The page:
Monday, March 31, 2014

C.S. Lewis: on glory

[And this brings me to] the other sense of glory—glory as brightness, splendour, luminosity. We are to shine as the sun, we are to be given the Morning Star. I think I begin to see what it means. In one way, of course, God has given us the Morning Star already: you can go and enjoy the gift on many fine mornings if you get up early enough. What more, you may ask, do we want? Ah, but we want so much more—something the books on aesthetics take little notice of. 

But the poets and the mythologies know all about it. We do not want merely to see beauty, though, God knows, even that is bounty enough. We want something else which can hardly be put into words—to be united with the beauty we see, to pass into it, to receive it into ourselves, to bathe in it, to become part of it. That is why we have peopled air and earth and water with gods and goddesses and nymphs and elves—that, though we cannot, yet these projections can enjoy in themselves that beauty, grace, and power of which Nature is the image. That is why the poets tell us such lovely falsehoods. They talk as if the west wind could really sweep into a human soul; but it can’t. They tell us that “beauty born of murmuring sound” will pass into a human face; but it won’t. Or not yet. For if we take the imagery of Scripture seriously, if we believe that God will one day give us the Morning Star and cause us to put on the splendour of the sun, then we may surmise that both the ancient myths and the modern poetry, so false as history, may be very near the truth as prophecy. 

At present we are on the outside of the world, the wrong side of he door. We discern the freshness and purity of morning, but they do not make us fresh and pure. We cannot mingle with the splendours we see. But all the leaves of the New Testament are rustling with the rumour that it will not always be so. Someday, God willing, we shall get in. When human souls have become as perfect in voluntary obedience as the inanimate creation is in its lifeless obedience, then they will put on its glory, or rather that greater glory of which Nature is only the first sketch.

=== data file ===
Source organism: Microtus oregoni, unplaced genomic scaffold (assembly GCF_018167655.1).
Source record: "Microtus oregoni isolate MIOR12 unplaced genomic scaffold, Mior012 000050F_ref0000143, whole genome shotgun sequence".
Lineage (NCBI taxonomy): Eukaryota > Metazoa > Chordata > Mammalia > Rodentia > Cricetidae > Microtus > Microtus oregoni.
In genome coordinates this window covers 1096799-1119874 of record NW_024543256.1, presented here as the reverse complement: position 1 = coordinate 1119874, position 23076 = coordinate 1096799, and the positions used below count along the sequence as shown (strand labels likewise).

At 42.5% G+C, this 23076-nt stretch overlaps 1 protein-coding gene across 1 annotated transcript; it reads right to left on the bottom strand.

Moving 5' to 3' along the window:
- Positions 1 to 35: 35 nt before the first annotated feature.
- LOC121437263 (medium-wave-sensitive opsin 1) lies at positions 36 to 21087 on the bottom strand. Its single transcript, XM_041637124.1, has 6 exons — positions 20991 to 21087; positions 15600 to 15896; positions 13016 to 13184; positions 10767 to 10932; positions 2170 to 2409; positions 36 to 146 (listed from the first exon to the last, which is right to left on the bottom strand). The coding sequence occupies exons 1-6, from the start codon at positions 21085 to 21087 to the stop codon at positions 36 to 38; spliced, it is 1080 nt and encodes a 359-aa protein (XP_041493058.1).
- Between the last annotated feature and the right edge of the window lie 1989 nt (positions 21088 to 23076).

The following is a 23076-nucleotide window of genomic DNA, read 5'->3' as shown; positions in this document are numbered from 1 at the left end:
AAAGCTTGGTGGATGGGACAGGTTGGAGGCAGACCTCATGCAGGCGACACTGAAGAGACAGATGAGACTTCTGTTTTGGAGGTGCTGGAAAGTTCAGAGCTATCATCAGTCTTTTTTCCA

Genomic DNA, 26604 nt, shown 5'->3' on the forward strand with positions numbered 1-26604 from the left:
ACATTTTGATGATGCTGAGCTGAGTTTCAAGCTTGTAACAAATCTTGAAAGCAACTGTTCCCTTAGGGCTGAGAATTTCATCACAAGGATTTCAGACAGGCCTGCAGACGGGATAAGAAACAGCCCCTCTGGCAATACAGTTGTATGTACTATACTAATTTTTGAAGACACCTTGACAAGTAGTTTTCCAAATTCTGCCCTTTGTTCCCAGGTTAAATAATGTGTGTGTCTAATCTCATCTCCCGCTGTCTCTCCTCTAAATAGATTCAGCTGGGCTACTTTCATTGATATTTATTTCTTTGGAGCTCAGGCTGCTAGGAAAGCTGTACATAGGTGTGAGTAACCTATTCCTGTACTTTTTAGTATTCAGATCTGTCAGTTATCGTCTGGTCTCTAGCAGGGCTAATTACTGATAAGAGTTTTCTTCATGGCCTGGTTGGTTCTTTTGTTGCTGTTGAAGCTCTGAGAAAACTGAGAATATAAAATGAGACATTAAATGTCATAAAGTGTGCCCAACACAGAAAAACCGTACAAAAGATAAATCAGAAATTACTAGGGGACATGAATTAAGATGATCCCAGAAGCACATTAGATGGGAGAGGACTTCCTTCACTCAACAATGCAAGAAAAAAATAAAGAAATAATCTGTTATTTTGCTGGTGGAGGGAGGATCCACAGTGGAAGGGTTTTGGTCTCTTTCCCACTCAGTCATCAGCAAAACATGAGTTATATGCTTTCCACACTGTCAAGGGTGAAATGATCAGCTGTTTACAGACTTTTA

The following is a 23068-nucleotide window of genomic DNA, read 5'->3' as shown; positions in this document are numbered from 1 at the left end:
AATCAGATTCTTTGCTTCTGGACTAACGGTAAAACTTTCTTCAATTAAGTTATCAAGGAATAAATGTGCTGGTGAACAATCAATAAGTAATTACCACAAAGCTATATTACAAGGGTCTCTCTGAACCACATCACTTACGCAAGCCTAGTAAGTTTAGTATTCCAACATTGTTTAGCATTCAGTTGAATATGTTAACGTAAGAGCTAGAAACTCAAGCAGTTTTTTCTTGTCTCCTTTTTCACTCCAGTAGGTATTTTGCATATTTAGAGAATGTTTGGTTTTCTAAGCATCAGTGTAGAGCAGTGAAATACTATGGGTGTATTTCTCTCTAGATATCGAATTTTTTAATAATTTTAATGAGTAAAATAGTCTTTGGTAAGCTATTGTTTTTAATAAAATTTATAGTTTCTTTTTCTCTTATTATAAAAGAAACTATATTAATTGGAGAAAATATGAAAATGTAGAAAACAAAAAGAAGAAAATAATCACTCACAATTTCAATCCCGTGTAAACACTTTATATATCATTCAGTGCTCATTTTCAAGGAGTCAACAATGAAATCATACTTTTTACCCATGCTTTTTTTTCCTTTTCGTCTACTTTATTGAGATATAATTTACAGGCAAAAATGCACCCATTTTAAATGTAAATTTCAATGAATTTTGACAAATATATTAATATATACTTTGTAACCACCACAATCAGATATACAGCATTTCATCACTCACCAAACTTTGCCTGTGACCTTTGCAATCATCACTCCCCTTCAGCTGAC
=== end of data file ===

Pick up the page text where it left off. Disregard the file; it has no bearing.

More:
From The Weight of Glory
Compiled in Words to Live By

Friday, March 14, 2014

happy birthday, poppala.

Since he is my most faithful reader, I cannot help but post a birthday blog wish to the best dad ever. 

I am exceedingly grateful to call this man my father and can't imagine life without him. He doesn't take life (or himself) too seriously, has amazing musical talent (which I clearly inherited - ha), and has an endless supply of classic dad jokes. He is always trying to make me laugh and was always up for fun growing up (tickle monster, amusement parks, music videos at six flags, countless games of scattergories/bananagrams/catch phrase).

I love his child-like spirit and love seeing him be silly as a Paw-Paw now to his grandbabies. They adore him and I can't help thinking back to my childhood when I see him engaging with Hay and Mere in such a sweet way. It is such a blessing to witness.


I will never forget him waking up in the morning to see me off to school, always ready with my toasted bagel EXTRA cream cheese and a smile on his face. He always sent me off with a "Jesus bless your day." And then, when I broke my wrists, he was right there again, serving me as the hands and feet of Christ. He was constantly checking on me, bringing me countless drinks, snacks, and driving me to all my PT appointments.

But beyond all that, I treasure his faith in Christ and his desire to daily live out the gospel in a tangible way. What a gift to have a father who desires to please our Heavenly Father.

So Happy, Happy Birthday, to my dear 'ole Dad. You are a husband, father, Paw-Paw, brother, uncle, son, and friend. But most importantly, you are a co-heir of the Kingdom of Christ, a son of the Almighty, created in God's image...and for that above all, we celebrate your life.